A phone belonging to a teenager accused of murdering a six-year-old girl was used to Google “how do police find DNA”, a court heard today.
The murder trial of Alesha MacPhail on Monday heard from cybercrime team leader Peter Benson, who helped compile a report of information after a search of the 16-year-old boy’s phone.
A minute later the internet history shows a page on collecting DNA evidence, which Mr Benson said indicates “the person using the phone has gone to one of the hits”.
Mr Benson was also questioned about any communication on Instagram between the accused, who cannot legally be named, and the person who the teenager blames for Alesha’s death.
The 16-year-old has lodged a special defence of incrimination, blaming Toni McLachlan – the girlfriend of Alesha’s father Robert MacPhail – for the killing.
Advocate Depute Iain McSporran QC asked Mr Benson if there was Instagram communication between the accused and Ms McLachlan.
He replied: “I can say there was no indication of that at all.”
Giving evidence earlier in the trial, Ms McLachlan refuted suggestions that she and the teenager had been in contact on Instagram in the early hours of July 2.
The accused’s defence lawyer Mr McConnachie had suggested the pair had messaged on Instagram, then met.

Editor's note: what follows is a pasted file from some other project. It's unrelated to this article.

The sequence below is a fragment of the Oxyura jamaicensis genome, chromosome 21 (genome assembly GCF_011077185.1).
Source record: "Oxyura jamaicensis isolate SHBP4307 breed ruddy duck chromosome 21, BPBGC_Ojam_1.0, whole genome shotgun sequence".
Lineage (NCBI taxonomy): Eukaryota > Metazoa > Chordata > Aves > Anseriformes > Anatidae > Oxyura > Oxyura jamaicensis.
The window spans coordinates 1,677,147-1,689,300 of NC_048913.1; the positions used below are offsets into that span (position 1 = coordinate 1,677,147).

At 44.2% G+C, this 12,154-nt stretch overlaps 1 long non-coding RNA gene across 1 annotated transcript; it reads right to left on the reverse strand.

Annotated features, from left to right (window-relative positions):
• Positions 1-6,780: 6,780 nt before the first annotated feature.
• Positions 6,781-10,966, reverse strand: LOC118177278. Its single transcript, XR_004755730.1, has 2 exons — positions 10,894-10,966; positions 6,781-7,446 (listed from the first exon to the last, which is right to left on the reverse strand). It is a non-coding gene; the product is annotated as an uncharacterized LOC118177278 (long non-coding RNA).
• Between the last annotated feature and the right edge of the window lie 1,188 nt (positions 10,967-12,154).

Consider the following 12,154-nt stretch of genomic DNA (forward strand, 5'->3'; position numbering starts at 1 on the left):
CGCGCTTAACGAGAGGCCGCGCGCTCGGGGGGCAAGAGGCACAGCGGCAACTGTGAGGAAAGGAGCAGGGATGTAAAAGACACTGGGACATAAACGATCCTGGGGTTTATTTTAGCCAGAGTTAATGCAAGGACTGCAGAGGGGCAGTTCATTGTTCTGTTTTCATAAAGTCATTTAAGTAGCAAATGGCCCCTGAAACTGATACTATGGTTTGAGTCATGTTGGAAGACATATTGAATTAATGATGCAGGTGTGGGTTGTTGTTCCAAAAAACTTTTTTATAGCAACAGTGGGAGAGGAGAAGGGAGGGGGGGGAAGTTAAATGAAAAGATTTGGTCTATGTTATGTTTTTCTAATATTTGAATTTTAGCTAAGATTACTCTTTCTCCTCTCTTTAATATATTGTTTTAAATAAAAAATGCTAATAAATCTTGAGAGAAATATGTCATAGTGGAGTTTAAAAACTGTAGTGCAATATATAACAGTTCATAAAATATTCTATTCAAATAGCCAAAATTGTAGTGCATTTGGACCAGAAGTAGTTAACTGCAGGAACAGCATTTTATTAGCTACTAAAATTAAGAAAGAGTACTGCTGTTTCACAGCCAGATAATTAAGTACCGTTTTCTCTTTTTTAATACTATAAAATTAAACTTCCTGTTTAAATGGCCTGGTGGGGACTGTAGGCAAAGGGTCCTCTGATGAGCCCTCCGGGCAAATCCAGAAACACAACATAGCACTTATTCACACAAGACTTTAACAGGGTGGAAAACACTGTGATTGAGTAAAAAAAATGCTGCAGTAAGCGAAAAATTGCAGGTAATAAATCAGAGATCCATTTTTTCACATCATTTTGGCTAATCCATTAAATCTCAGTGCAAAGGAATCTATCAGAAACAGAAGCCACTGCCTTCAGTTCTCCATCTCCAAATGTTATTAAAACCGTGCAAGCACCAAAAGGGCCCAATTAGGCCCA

On Wednesday last week, Ms McLachlan told jurors she “loved” Alesha and had nothing to do with her death.
Ms McLachlan was staying in the house Alesha’s grandparents shared with her partner on Ardbeg Road, Bute, when the schoolgirl went missing after arriving for the school holidays.
The court also heard from Detective Constable Ian Wilson on the sixth day of the trial, who said the accused gave a “no comment” response when charged by police.
The teenager was arrested on July 4 and was taken to Glasgow for a police interview, where he responded “no comment” to questions.
On being charged with Alesha’s murder, he also replied: “No comment.” The detective said this was not unusual and was within the teenager’s rights.
Detective Constable Graham McIlwraith also gave evidence and said he searched the accused’s home and noticed one knife missing from a block of five.
Shown a photograph of a knife found on the shore opposite where Alesha had been staying, he said it “would appear to be the same design” as the Jamie Oliver brand knives found in the accused’s house.
The teenager denies abducting, raping and murdering Alesha, and attempting to hide evidence.
The trial, before judge Lord Matthews, continues.